U.S. soldiers play vital role in beleaguered Haitian shantytown

By Dana Hedgpeth
Washington Post Staff Writer
Monday, January 25, 2010; A11

PORT-AU-PRINCE, HAITI -- The Haitian men stood outside the razor wire, lined up on both sides of the dirt road, waiting. When Army Capt. Andrew Salmo stepped out from the makeshift military quarters in a former school, he and about 20 of his men were swarmed by the Haitians.

With iPhones, they snapped pictures of the soldiers, asked for food, water and jobs, trying to show the troops their government ID cards and get them to take down their names and skills. It took the soldiers almost 20 minutes to go about half a block to a church where they planned to take food and water.

"People are friendly," Salmo, 28, said. "They don't want just handouts. They want jobs. I have to tell them 'No, we're the Army. We're not Ford Motor Company.' "

Since arriving in Haiti last week, the 140 infantrymen have delivered more than 15,000 meals and 30,000 bottles of water. Salmo and his men of Alpha Company, 1st Battalion, 2nd Brigade, 82nd Airborne -- about 40 percent of whom have served in Iraq and Afghanistan -- are trying to focus on getting help to Cite Soleil, a shantytown just outside the capital where about 300,000 people live under tin roofs and in tents made with bedsheets.

It is considered one of the poorest places in Haiti -- and in the Western Hemisphere. The town, some say, didn't have as much damage from the earthquake as other places because it was too poor to fall, having few two-story buildings. Still, 3,000 people died there and 15,000 were injured.

But Cite Soleil's police chief worries that criminals who escaped from a nearby prison damaged by the quake will again take up in Cite Soleil.

For years, the area was dominated by gangs notorious for kidnappings and killings. But in 2004, after U.N. security forces arrived, the town's violence ebbed and many of the gang leaders were eventually thrown in jail.

Days after the earthquake, some gang leaders who had escaped from the prison showed up at the police station and asked for a weapons cache, Haitian police said. And a few gang members -- one of whom was named "Blade," after the Wesley Snipes movie about a vampire -- were lynched by a mob after they tried to reorganize, the police said.

Aristide Rosemond, the city's police chief, lost his parents, his wife and daughter in the earthquake but has been going to work every day to try to maintain control of his force. He has only three or four police officers per shift on the streets. Usually he'd have 15.

For Salmo, who served 12 months in Iraq in 2005, establishing a relationship with local leaders is crucial to helping the Haitians help themselves in the long term -- a strategy he tried in Iraq.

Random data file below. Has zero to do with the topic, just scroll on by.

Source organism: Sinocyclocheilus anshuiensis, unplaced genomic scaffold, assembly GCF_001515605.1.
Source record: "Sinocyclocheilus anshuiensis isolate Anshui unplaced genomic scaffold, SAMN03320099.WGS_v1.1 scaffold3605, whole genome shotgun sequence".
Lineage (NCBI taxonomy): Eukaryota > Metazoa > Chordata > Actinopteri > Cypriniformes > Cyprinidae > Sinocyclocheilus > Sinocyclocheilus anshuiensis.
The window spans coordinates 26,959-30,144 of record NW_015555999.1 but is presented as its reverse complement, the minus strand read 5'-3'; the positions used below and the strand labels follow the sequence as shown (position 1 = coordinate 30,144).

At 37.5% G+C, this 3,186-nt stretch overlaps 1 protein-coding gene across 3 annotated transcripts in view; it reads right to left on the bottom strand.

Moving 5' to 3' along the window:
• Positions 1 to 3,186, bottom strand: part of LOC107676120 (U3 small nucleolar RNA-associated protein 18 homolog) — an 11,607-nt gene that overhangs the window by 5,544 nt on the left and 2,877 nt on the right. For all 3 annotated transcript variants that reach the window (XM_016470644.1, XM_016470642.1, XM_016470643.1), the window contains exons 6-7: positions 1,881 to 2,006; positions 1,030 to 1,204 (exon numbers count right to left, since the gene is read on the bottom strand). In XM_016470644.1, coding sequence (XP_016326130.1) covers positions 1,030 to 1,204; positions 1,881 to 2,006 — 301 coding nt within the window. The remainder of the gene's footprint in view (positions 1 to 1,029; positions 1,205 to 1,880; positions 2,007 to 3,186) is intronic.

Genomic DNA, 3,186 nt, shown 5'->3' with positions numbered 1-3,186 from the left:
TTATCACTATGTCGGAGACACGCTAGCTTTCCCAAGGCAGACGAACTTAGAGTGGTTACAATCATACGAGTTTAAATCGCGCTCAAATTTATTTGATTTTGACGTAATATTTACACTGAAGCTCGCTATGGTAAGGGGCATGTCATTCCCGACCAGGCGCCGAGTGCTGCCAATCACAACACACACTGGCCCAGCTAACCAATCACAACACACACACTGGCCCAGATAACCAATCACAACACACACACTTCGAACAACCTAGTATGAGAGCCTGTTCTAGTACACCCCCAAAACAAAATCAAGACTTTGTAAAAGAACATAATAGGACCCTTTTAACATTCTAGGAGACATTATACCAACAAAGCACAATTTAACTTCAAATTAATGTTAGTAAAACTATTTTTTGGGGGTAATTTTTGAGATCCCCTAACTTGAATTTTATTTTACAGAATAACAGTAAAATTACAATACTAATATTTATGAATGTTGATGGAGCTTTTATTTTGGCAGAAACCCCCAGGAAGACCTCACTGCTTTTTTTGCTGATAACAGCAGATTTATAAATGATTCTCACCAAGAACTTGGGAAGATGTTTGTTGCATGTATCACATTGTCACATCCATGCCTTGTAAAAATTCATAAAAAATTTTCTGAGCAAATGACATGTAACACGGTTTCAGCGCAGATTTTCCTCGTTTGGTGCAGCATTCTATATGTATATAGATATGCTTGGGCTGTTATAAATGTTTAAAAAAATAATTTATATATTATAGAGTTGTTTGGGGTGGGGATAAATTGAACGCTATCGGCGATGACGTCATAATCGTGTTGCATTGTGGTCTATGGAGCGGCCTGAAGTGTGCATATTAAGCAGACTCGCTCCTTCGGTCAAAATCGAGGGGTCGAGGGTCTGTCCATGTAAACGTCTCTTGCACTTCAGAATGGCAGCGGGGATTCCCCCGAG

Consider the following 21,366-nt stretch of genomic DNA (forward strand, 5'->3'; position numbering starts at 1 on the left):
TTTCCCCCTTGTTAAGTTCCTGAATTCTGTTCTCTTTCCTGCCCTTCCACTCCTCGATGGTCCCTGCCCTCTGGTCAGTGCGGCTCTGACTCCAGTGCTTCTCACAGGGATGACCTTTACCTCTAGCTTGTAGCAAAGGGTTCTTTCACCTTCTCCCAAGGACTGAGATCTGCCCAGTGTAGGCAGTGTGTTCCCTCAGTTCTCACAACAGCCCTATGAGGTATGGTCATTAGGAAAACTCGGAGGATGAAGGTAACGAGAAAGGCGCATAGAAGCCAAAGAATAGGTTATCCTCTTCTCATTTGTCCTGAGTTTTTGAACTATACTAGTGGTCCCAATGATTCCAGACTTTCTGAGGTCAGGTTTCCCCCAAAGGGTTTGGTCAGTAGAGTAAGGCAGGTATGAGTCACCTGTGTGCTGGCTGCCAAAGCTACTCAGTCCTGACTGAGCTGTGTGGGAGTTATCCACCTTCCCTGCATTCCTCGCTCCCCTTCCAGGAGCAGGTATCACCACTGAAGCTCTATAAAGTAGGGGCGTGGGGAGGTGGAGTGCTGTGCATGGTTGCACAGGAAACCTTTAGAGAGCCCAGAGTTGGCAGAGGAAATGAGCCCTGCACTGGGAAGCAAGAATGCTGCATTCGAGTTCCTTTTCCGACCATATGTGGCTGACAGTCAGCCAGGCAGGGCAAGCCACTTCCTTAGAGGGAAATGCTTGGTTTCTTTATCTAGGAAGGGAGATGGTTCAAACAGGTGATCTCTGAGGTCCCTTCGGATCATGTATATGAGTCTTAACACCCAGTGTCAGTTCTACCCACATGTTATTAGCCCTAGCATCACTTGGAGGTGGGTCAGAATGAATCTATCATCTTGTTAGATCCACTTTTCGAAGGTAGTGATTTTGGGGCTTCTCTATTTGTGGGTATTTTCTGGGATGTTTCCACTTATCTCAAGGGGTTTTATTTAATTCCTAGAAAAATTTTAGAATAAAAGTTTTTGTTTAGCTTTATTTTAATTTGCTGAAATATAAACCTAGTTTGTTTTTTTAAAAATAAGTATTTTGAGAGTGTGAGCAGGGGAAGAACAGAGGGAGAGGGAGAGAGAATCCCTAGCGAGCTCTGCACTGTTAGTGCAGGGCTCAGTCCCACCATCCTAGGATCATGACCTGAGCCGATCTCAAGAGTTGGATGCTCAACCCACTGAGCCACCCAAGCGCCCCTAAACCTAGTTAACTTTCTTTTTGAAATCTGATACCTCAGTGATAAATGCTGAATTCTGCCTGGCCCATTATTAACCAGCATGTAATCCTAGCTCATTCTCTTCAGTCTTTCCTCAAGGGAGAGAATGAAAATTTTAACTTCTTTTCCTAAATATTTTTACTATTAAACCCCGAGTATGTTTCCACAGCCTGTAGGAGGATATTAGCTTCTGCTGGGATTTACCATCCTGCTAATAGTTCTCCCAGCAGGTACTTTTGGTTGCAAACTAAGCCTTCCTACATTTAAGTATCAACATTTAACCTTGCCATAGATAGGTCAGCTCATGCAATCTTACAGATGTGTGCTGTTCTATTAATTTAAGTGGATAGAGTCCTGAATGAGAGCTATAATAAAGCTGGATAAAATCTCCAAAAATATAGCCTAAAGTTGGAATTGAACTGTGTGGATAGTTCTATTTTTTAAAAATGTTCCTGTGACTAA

"All we're doing now is passing out fish," he said. "If you teach a man to fish, you feed him for life." He's hired locals who speak English to help him figure out whom to trust, paying them mostly in MREs -- Meals Ready to Eat.

Rosemond asked Salmo whether the U.S. military could keep a presence in the town by passing out food and water, as it had earlier in the week, hoping that criminals who see Americans in uniform would be deterred from picking up guns he believes they've stashed away.

"What about offering people food and water in exchange for turning in their weapons?" Salmo asked. The police chief agreed that could work, but Salmo said he'd need to check with his higher-ups before they started it.

After meeting with Rosemond, Salmo and his men took a tour of the shantytown's neighborhoods, which have American names like Boston and Brooklyn.

Along the narrow, trash-strewn streets, many people went about their daily lives. One young girl braided another one's hair. A woman bathed her small toddler in a plastic tub of murky water. And a man fried plantains in a pot of oil next to a woman on a blanket selling dented cans of peas and sardines.

As Salmo and his men passed, kids yelled, "Hey, you! Hey, you!" A few men said thank you and others joked -- Please, take over Haiti.

For some soldiers, being in Haiti is merely a pit stop to being deployed to war.

"I'd rather be in Iraq or Afghanistan," said 1st Sgt. Santos Cavazos, who lost his left eye in a battle in Iraq. "There you know there's a bad guy, and our job is to look for him."

He added: "Here, we're like a football team being put in front of a Ping-Pong table. It's a learning curve."

When Salmo's men couldn't get their Humvee and trucks down a road blocked by a fallen electrical pole, they took out an ax and chopped down the pole, drawing stares from the locals.

"They've never seen someone just stop and do something," Guiteau Nestant, a Haitian police sergeant, said as he walked with Salmo. "They believe that if an American is in a place to help, everybody survives."

After looking at a destroyed school, Salmo headed back to his base camp and gathered reports from his men on other food and water deliveries they'd made that day.

The delivery at the Catholic church didn't go as smoothly as he'd hoped. The friars had a complicated system of giving out tickets to those who should get food, but some people became frustrated when they didn't get the tickets and weren't offered food.

"We were the goon squad when we were pushing people away and we still had food," said Sgt. Andy Anspach.

Go back and finish the job, Salmo told him.

"Yes sir," the sergeant replied.

Remember, he told his men, "they had a crisis of biblical proportions. We're going to stay on as long as people want us to stay."

"We're going to try to fix it," he said. "We may not, but we're going to try."

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